thru 3, channel 4 will not be active. Use the
following table to set the jumpers for your
application.
Channels Selected
0
1
Jumper Settings
Channels 1
Example Settings
Number of
Channels
0
1
Channels 1 and 2
0
1
Channels 1, 2 and 3
0
1
Channels 1, 2, 3 and 4
0
1
1V Channel 1
0V Offset
Number of
Channels
Polarity
Bi
Uni
Channel 1
Range
1/2
1
2
Channel 2
Range
Channel 3
Range
Channel 4
Range
F4–04ADS
4-Ch. Isolated Analog In.
Once you select the number of
channels, you must set the other
parameters. Use this example to
see how to set the jumpers. The
example only shows settings for
channel 1 operation, but the
procedure is the same for the other
channels.
An explanation of the example
settings is as follows:
S Number of Channels: Both
jumpers are removed for
one-channel operation.
S Polarity: The jumper is set for
Bipolar (Bi) signal range (Uni
is the setting for unipolar
range).
S Channel 1 Offset: The jumper
is set for 0V offset.
S
Channel 1 Range: The
jumper is set to “2”, which is
$2.5 VDC ($10mA) when
Bipolar signal range is
selected (see the tables on
the following page for more
information).
4–6
F4-04ADS 4-Channel Isolated Analog Input
The following tables show the jumper selections for the various ranges. Only
channel 1 is used in the example, but all the channels must be set. You can have a
combination of offsets and ranges but not polarities for each of the channels. For
example, if the polarity is set for unipolar signal range, this setting will apply to all
active channels.
Bipolar Signal Range
$2.5 VDC
($10 mA)
Jumper Settings
Ch 1
1V 0V
Channel 1 Ranges
1/2
$5 VD
($20 mA)
Ch 1
1V 0V
Ch 1
1V 0V
F4–04ADS
4-Ch. Isolated Analog In.
4 to 20 mA
(1 VDC to 5 VDC)
Ch 1
1V 0V
1
2
Channel 1 Ranges
Ch 1
1V 0V
Ch 1
1V 0V
1
2
Channel 1 Ranges
1/2
0 VDC to +10 VDC
2
BI
UNI
Polarity
BI
UNI
Polarity
BI
UNI
Jumper Settings
1/2
0 VDC to +5 VDC
(0 to +20 mA)
1
Channel 1 Ranges
1/2
Unipolar Signal Range
2
Channel 1 Ranges
1/2
$10 VDC
1
Polarity
1
2
Channel 1 Ranges
1/2
1
2
Polarity
BI
UNI
Polarity
BI
UNI
Polarity
BI
UNI
4–7
F4-04ADS 4-Channel Isolated Analog Input
Connecting the Field Wiring
Wiring
Guidelines
Your company may have guidelines for wiring and cable installation. If so, you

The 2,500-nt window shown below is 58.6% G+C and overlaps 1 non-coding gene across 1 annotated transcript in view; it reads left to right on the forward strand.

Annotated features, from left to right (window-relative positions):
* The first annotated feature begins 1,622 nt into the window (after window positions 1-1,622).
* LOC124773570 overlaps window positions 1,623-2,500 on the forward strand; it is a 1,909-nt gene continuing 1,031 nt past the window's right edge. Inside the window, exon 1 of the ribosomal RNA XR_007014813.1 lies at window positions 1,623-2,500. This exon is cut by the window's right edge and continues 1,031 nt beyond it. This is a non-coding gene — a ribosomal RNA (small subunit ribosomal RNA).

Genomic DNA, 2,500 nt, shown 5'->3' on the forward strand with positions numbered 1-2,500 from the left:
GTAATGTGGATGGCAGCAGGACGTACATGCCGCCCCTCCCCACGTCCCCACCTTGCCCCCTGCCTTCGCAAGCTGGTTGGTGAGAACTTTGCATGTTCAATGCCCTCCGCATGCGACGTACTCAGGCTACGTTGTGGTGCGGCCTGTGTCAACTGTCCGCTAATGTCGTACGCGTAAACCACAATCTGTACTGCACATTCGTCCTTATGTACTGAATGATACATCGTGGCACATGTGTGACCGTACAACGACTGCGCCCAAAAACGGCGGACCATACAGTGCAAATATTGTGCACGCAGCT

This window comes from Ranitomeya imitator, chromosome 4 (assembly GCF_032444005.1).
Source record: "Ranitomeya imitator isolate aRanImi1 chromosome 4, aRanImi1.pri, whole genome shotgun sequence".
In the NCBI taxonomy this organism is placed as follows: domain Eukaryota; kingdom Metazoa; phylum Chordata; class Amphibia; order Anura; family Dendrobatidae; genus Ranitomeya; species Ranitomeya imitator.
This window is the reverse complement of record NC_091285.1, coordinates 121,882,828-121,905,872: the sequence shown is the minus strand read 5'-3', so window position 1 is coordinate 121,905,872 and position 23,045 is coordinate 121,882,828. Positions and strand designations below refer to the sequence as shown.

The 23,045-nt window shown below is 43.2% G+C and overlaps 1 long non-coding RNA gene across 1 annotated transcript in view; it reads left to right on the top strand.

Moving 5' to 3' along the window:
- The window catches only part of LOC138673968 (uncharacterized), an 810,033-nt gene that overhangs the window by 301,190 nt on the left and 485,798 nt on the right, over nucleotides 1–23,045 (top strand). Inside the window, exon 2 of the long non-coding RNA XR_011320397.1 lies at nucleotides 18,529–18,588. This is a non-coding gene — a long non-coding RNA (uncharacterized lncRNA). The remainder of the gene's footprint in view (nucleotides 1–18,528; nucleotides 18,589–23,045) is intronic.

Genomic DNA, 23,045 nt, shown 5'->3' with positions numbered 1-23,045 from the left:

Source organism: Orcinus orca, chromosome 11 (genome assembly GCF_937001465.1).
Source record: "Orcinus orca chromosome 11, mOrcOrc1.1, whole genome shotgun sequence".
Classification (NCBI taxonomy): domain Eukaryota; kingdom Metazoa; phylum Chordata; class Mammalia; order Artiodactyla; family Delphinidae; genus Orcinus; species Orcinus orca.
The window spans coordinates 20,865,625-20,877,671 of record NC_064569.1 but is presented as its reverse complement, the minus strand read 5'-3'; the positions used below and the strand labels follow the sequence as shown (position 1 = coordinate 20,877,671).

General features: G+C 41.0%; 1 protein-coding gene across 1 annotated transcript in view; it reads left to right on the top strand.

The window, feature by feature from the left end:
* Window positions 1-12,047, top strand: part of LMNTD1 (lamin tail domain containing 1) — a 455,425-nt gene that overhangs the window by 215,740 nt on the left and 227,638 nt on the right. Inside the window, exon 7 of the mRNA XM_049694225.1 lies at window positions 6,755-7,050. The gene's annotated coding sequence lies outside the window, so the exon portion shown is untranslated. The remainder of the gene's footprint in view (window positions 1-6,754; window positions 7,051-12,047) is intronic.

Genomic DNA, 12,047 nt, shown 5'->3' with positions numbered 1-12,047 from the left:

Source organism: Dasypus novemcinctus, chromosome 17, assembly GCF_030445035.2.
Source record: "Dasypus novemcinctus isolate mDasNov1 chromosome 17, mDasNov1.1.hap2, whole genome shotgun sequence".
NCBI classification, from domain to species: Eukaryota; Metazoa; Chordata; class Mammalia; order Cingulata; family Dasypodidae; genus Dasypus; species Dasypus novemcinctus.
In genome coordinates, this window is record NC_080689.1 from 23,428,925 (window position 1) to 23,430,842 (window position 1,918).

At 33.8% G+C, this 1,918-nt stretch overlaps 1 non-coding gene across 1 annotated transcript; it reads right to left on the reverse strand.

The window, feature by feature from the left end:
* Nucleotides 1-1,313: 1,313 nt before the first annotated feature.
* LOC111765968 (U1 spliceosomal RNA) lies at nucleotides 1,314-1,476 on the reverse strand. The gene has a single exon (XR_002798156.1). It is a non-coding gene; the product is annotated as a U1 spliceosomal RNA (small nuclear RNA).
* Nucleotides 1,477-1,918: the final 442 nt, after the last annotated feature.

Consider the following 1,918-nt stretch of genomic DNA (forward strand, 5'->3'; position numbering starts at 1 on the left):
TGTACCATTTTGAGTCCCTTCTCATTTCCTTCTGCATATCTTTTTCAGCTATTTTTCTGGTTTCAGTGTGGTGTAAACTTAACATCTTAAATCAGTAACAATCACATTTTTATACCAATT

should check those before you begin the installation. Here are some general things
to consider.
S Use the shortest wiring route whenever possible.
S Use shielded wiring and ground the shield at the transmitter source. Do
not ground the shield at both the module and the source.
S Don’t run the signal wiring next to large motors, high current switches,
or transformers. This may cause noise problems.
S Route the wiring through an approved cable housing to minimize the
risk of accidental damage. Check local and national codes to choose
the correct method for your application.
User Power Supply The F4-04ADS requires a separate power supply. The DL430/440/450 CPU’s,
D4-RS Remote I/O Controller, and D4-EX Expansion Units have built-in 24 VDC
Requirements
power supplies that provide up to 400mA of current. If you only have a few analog
modules, you can use this power source instead of a separate supply. If you have
already used the available current from this source, or if you would rather use a
separate supply, choose one that meets the following requirements: 24 VDC
$10%, Class 2, 120mA current.
Occasionally you may have the need to connect a transmitter with an unusual
Custom Input
signal range. By changing the wiring slightly and adding an external resistor to
Ranges
convert the current to voltage, you can easily adapt this module to meet the
specifications for a transmitter that does not adhere to one of the standard input
ranges. The following diagram shows how this works.
NOTE: Do not Jumper V & R with this procedure
V+
+
+
R
–
R=
R
Vmax
250 ohms
Imax
R = value of external resistor
Vmax = high limit of selected voltage range (5V or 10V)
Imax = maximum current supplied by the transmitter
Example: current transmitter capable of 50mA, 0 – 10V range selected.
10V
R=
R = 200 ohms
50mA
NOTE: Your choice of resistor can affect the accuracy of the module. A resistor that
has $0.1% tolerance and a $50ppm / _C temperature coefficient is
recommended.
F4–04ADS
4-Ch. Isolated Analog In.
50mA
to Analog circuitry
–
C–
4–8
F4-04ADS 4-Channel Isolated Analog Input
Current Loop
Transmitter
Impedance
Standard 4 to 20 mA transmitters and transducers can operate from a wide variety
of power supplies. Not all transmitters are alike and the manufacturers often specify
a minimum loop or load resistance that must be used with the transmitter.
The F4-04ADS provides 250 ohms resistance for each channel. If your transmitter
requires a load resistance below 250 ohms, then you do not have to make any
adjustments. However, if your transmitter requires a load resistance higher than
250 ohms, then you need to add a resistor in series with the module.
Consider the following example for a transmitter being operated from a 36 VDC
supply with a recommended load resistance of 750 ohms. Since the module has a